NASA's diversity statistics are staying much the same despite a decade of efforts to increase representation, a new audit finds.
NASA's Office of the Inspector General (OIG) found at most a 2% increase in representation in groups such as women, African-Americans and Hispanics, a new audit revealed on April 20.
"Despite support from agency leaders and multiple initiatives to increase diversity, we found NASA has made little progress in increasing the representation of women and minorities in its civilian workforce or leadership ranks," OIG officials wrote in the report.
Only two of NASA's research centers have increased African-American representation markedly, while others have made small gains overall, the auditors said, noting that "few gains" in diversity have been made at the senior-official level as well. Overall, the agency has 18,000 civil service employees, with 35% being women and 30% African-American, Asian-American, Hispanic or "multiethnic."
NASA, like many other government agencies, has been striving to correct decades of discrimination against certain groups. Examples include the Lavender Scare of the 1950s and 1960s against LGBTQ+ people, failing to fly women astronauts until 1983 (more than 20 years after the first males), or initially not acknowledging the role of "Hidden Figures" African-American mathematicians and engineers in the early space program.
The OIG traces NASA's efforts to foster diversity and inclusion at least to a 2010 decision to include this priority in strategic decision-making. Then-President Barack Obama issued an executive order the following year, in 2011, for all government agencies "to develop specific diversity and inclusion plans by March 2012," which NASA performed, the OIG found.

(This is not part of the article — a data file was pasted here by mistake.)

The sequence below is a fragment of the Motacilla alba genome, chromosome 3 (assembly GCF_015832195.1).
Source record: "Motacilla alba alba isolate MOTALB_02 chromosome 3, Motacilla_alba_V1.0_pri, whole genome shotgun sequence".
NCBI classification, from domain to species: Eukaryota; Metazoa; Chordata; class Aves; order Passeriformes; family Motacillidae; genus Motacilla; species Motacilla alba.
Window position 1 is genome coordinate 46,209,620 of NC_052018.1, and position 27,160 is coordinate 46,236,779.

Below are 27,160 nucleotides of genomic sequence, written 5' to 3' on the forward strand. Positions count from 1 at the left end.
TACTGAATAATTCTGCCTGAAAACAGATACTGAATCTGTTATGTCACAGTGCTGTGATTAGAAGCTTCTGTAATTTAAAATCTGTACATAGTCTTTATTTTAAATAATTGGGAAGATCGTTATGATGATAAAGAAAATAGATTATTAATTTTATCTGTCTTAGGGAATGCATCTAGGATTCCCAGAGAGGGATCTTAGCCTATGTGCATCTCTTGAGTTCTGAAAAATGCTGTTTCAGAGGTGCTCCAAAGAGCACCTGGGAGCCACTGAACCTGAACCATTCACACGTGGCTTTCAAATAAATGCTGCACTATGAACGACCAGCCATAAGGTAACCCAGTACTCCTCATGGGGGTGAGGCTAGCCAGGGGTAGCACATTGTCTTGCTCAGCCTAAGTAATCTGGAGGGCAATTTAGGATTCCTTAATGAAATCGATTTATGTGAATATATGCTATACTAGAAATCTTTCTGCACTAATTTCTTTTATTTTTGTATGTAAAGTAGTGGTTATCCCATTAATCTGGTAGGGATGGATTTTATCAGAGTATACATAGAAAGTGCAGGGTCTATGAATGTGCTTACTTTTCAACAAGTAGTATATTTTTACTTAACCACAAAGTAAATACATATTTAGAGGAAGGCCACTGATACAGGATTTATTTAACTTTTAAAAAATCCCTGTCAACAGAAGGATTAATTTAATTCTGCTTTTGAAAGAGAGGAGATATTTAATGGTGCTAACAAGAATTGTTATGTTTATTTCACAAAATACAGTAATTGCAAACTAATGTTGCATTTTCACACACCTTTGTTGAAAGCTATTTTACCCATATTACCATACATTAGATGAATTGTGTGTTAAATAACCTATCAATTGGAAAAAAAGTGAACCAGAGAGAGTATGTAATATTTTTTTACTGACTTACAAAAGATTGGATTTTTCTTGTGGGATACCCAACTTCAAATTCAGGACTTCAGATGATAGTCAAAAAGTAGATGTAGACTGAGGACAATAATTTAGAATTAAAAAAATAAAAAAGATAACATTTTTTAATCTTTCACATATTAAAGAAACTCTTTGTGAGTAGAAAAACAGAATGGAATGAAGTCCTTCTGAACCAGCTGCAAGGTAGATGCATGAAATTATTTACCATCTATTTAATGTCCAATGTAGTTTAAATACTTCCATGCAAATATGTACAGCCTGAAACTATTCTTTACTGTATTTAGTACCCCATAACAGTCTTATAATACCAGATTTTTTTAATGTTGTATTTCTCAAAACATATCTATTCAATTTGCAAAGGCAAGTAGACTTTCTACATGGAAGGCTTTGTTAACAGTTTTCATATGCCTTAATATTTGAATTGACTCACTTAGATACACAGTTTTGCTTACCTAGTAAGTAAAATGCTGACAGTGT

NASA has been updating its strategy every few years since, and in 2020 inclusion was placed as the agency's fifth core value along with safety, integrity, teamwork and excellence, among other efforts to improve representation. (LGBTQ+ statistics were not referenced in the report, but such employees are discussed under the "equity" section of NASA's definition of diversity, equity, inclusion and accessibility.)
But all of this work has not resulted in meaningful changes in group composition, the OIG said. As such, the report issued seven recommendations for improvement and said that NASA officials were responsive to these ideas.
The first six initiatives target hiring and promotion, professional development, mentoring, a "barrier analysis" to see why certain groups are facing issues, creating trackable metrics to see how well diversity initiatives are performing, tracking hiring trends and including an "official or organization" to coordinate stakeholders in diversity work.